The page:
- “This year marks the 50th anniversary of the restoration of the lawful seat of the People’s Republic of China in the United Nations.”
- “China will never forget the valuable support of Trinidad and Tobago.”
And talking to President Irfaan Ali of Guyana, Xi urged (Xinhua 2):
- ”[Guyana to play] a positive role…in promoting cooperation between China and Caribbean countries as a whole.”
That should be no problem:
- “Guyana-China friendship is strong and firm, Ali said, noting that Guyana firmly abides by the one-China principle.”
- “[Guyana] regards China as the most important cooperative partner in [our] national development.”
Get smart: Beijing wants to spread the word that a partnership with the mainland brings some serious benefits.
The bigger picture: Ultimately, the number of countries switching loyalties from Taipei to Beijing doesn’t really matter.
- China’s real problem is that most Taiwanese do not recognize Beijing as their rightful ruler.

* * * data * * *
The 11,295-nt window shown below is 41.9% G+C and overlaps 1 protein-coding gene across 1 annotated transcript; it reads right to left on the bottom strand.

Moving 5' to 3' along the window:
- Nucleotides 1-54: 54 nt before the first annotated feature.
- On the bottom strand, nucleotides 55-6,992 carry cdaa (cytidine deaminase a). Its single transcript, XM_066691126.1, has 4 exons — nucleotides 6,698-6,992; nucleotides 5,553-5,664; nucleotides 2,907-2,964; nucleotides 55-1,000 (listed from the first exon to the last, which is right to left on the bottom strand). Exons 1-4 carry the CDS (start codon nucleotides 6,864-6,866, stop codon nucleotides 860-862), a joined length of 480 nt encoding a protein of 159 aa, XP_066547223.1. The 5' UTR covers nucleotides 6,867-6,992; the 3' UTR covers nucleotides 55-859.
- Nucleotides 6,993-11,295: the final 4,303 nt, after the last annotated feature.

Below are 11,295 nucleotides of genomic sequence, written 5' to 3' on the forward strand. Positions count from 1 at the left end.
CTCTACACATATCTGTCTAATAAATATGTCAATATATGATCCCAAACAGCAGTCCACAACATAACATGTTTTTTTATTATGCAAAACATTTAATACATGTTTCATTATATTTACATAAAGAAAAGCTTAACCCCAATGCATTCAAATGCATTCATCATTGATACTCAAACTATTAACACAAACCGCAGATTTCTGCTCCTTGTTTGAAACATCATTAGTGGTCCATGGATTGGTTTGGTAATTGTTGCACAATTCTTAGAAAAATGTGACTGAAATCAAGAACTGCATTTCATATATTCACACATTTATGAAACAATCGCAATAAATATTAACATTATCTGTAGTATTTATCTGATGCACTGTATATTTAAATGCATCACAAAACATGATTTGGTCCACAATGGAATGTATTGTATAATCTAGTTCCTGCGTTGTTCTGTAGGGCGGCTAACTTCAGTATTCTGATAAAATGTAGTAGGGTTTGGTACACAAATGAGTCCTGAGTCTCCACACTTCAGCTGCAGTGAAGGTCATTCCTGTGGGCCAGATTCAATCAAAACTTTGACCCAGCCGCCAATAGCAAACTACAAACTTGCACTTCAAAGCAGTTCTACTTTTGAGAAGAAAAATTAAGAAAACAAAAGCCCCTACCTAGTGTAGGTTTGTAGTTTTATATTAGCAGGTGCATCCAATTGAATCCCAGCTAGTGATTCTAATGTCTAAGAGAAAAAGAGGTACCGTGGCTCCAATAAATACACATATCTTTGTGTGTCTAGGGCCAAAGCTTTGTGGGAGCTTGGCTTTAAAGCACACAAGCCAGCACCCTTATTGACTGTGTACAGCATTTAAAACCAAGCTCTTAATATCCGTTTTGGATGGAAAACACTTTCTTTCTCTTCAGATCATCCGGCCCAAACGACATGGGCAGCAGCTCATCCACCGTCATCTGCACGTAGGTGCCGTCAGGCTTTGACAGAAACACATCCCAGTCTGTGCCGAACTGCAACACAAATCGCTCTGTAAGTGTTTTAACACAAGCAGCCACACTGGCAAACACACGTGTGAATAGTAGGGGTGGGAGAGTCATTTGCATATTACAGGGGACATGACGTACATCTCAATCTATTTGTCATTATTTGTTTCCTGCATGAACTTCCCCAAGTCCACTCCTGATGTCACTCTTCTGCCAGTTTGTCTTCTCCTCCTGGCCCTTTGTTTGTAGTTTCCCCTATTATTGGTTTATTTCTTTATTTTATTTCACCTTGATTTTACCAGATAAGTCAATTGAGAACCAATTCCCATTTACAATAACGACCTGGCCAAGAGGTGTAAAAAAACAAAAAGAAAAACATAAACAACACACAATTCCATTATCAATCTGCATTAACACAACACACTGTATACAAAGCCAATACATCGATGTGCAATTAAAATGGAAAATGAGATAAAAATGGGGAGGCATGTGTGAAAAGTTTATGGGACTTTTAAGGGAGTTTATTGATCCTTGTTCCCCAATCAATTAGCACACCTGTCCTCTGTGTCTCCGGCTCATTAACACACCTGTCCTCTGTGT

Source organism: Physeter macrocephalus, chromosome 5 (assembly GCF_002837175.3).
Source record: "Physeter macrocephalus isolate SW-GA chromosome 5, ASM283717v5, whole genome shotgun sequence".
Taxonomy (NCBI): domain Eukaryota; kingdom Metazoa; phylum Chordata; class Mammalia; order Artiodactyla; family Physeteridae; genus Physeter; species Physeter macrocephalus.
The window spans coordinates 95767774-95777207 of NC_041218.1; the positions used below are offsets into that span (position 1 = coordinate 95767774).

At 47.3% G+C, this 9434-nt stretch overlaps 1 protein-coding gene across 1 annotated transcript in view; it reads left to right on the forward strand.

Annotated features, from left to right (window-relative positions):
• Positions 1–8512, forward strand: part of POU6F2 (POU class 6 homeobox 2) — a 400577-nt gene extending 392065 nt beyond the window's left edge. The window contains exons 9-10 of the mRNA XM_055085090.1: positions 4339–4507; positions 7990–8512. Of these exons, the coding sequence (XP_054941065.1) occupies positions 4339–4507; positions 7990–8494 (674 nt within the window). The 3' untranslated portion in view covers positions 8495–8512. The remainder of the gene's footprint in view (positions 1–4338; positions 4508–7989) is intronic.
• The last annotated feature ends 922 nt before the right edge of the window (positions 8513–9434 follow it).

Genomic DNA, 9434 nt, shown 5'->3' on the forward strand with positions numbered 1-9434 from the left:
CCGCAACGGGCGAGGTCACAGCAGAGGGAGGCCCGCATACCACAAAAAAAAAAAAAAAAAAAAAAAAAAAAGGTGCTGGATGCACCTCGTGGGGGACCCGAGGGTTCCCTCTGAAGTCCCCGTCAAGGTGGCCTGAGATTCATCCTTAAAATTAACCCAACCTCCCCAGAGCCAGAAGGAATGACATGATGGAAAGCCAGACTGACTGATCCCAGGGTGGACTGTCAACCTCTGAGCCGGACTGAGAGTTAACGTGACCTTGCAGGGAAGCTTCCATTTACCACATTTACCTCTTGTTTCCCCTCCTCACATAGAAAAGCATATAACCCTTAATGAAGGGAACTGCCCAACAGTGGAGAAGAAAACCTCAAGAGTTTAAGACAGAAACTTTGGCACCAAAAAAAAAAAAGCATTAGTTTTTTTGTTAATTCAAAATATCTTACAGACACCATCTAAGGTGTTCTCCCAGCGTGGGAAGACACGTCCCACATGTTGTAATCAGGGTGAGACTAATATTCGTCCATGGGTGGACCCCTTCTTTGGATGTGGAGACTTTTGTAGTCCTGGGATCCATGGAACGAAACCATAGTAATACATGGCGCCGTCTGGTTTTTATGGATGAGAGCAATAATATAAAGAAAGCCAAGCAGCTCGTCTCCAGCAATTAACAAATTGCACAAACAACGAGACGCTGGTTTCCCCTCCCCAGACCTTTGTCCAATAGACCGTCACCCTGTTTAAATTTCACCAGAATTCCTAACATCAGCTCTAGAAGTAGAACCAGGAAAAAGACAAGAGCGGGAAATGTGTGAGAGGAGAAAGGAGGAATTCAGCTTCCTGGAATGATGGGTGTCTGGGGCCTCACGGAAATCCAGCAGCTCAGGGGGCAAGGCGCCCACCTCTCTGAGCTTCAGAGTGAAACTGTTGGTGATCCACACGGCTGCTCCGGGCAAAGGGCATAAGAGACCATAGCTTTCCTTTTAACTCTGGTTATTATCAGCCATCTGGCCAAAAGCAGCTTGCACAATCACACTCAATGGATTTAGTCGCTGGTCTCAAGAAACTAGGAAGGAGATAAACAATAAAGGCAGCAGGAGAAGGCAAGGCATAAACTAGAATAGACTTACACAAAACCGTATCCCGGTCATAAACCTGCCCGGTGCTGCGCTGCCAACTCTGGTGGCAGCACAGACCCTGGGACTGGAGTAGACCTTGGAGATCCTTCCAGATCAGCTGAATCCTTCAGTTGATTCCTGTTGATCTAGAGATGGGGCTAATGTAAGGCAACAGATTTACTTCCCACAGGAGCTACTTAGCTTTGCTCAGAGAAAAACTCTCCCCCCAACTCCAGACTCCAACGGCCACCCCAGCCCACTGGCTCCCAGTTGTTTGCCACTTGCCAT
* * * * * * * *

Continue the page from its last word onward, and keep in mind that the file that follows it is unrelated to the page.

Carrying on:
5. A moveable Beijing
On Tuesday, Executive Vice Premier Han Zheng chaired a meeting of the Jing-Jin-Ji Development Leading Small Group.
Some context: Jing-Jin-Ji refers to Beijing, Tianjin, and Hebei. Xi Jinping wants to better integrate the three areas into one giant megalopolis. It’s one of a set of regional development strategies including:
- The Greater Bay Area
- The Yangtze River Delta
- The Chengdu-Chongqing “economic circle”
The meeting’s read-out was a familiar wishlist for the region:
- More integrated transportation infrastructure
- Improved management of airports and ports
- Better public services and environmental protection
Also on Han’s priority list – shrinking Beijing (Gov.cn):
- “It is necessary to promote a steady, orderly deconstruction of Beijing’s non-capital city functions”
More context: For the last few years, Xi has been quietly pushing efforts to relocate a number of businesses and government offices – and tens of thousands of staff – out of Beijing’s central districts.
Get smart: So far, it’s proven difficult to persuade officials, let alone businesses, to relocate to the ‘burbs.